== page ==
Paul Krassner: All the comedians I interviewed were controversial and that was the excuse for having them in The Realist. Woody Allen was not thought of as controversial, but he said the most controversial thing of anyone. I was asking him about the Buddhist monks who immolated themselves. I don't remember the exact wording but it was something like, "I wouldn't do a thing like that. I would join Planned Parenthood or the ACLU. If you're going to kill yourself, you should take somebody with you." I'm paraphrasing very poorly.

Kliph Nesteroff: I heard that while you were busy interviewing Mort Sahl, Lenny Bruce was busy sleeping with your wife.

Paul Krassner: Ah, yeah, that's true. I deliberately didn't mention that in my chapter on Lenny because I didn't want to taint what happened to him. He wouldn't cop to it when I confronted him about it. I said, "Well, maybe Mike Nichols will know." He was following his own philosophy. You don't own people. You don't own your spouse. I was hurt by it. She told me about it. As empathetic as I could be, I forgave him. It may have been a betrayal of our friendship, but I had to get past it.

Kliph Nesteroff: How about a woman named Sandy Good who was involved with the counterculture sketch troupe the Committee before she ended up in the Charles Manson cult.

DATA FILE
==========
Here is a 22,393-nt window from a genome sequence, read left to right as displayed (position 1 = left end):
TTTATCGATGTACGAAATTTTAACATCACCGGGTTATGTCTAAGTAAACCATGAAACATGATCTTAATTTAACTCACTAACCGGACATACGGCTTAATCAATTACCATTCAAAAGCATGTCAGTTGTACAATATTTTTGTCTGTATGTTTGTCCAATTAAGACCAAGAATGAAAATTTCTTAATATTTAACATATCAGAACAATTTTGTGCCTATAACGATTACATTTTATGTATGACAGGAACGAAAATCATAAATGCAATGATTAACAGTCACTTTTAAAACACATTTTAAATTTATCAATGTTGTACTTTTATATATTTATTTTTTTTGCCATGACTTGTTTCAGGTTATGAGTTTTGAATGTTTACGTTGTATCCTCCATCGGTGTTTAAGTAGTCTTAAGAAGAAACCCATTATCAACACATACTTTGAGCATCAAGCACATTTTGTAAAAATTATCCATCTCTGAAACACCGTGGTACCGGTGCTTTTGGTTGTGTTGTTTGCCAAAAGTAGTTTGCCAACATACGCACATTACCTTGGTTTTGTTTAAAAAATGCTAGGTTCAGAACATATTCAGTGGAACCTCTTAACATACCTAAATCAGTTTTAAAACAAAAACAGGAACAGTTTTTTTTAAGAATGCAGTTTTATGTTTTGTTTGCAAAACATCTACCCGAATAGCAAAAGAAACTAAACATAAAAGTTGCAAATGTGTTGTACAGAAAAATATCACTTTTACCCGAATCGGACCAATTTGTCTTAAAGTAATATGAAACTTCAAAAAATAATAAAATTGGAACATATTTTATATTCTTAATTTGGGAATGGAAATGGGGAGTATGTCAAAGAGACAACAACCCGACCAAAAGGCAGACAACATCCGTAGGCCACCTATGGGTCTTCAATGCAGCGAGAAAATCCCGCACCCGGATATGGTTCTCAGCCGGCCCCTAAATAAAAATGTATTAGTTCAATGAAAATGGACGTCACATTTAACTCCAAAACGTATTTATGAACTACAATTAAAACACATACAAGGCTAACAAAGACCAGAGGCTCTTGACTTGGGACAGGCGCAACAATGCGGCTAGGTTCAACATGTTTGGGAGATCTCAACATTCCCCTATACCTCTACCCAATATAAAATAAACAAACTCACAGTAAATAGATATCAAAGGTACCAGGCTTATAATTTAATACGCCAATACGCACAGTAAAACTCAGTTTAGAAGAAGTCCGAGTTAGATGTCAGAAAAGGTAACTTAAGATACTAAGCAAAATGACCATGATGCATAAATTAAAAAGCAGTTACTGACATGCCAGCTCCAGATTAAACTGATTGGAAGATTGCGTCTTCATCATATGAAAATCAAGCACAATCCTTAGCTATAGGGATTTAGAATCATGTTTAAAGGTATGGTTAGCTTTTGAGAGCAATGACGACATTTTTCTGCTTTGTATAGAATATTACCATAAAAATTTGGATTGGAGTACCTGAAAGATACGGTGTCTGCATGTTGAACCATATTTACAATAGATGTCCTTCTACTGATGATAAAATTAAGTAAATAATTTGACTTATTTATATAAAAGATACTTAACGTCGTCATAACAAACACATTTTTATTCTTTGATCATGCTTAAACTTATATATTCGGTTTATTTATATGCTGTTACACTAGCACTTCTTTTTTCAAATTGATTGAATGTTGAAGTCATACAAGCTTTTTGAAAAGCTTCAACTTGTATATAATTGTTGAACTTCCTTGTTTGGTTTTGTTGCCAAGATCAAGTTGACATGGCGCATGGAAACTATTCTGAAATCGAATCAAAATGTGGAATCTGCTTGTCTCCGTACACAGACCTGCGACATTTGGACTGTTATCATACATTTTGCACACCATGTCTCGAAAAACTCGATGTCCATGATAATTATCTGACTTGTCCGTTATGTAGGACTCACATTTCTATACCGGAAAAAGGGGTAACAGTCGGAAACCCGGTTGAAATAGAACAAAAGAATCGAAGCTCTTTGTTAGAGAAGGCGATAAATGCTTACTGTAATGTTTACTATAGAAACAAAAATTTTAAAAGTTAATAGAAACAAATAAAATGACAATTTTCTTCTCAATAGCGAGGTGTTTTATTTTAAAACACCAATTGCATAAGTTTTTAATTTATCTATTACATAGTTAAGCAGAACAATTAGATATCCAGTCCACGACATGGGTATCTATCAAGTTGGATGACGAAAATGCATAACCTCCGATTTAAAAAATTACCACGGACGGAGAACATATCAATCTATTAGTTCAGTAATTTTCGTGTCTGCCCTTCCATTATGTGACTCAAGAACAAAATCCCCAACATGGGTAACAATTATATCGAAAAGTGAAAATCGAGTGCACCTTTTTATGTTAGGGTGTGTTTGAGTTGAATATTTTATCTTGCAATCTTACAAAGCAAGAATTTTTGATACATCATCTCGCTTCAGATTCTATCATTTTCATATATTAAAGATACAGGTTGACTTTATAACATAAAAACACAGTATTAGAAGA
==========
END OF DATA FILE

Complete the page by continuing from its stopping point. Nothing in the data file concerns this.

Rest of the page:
Paul Krassner: When I was doing research on the Manson Family, I flew to LA from San Francisco. There were three of them living in an apartment. I took some tabs of acid with me. Sandy Good was there, Squeaky Fromme, and the third I forget. Sandy Good saw me perform with the Committee but she was not part of the troupe. When people asked her about Charles Manson, she compared him to Lenny Bruce and myself. It was the most bizarre compliment I have ever got. 

Kliph Nesteroff: There was another cult at that time. The Mel Lyman family.

Paul Krassner: Yeah, he published a thing called the Avatar. Squeaky Fromme told me that they had a plan. Mel Lyman and his group were going to free Charles Manson from jail using a helicopter. They tried to get Squeaky Fromme to become part of their group, but she didn't trust them. 

There's an episode of The Dick Cavett Show with Mark Frechette and Daria Halprin. They were both in the Mel Lyman cult and acted like zombies. There was a guy named Michael Kinder. He was the editor of the college paper at the University of Michigan. He became part of the cult and considered Mel Lyman his God. He worshiped him and was afraid of him because he'd get punished by him. Don West was the assistant to the head of CBS and he was also in with the Mel Lyman cult.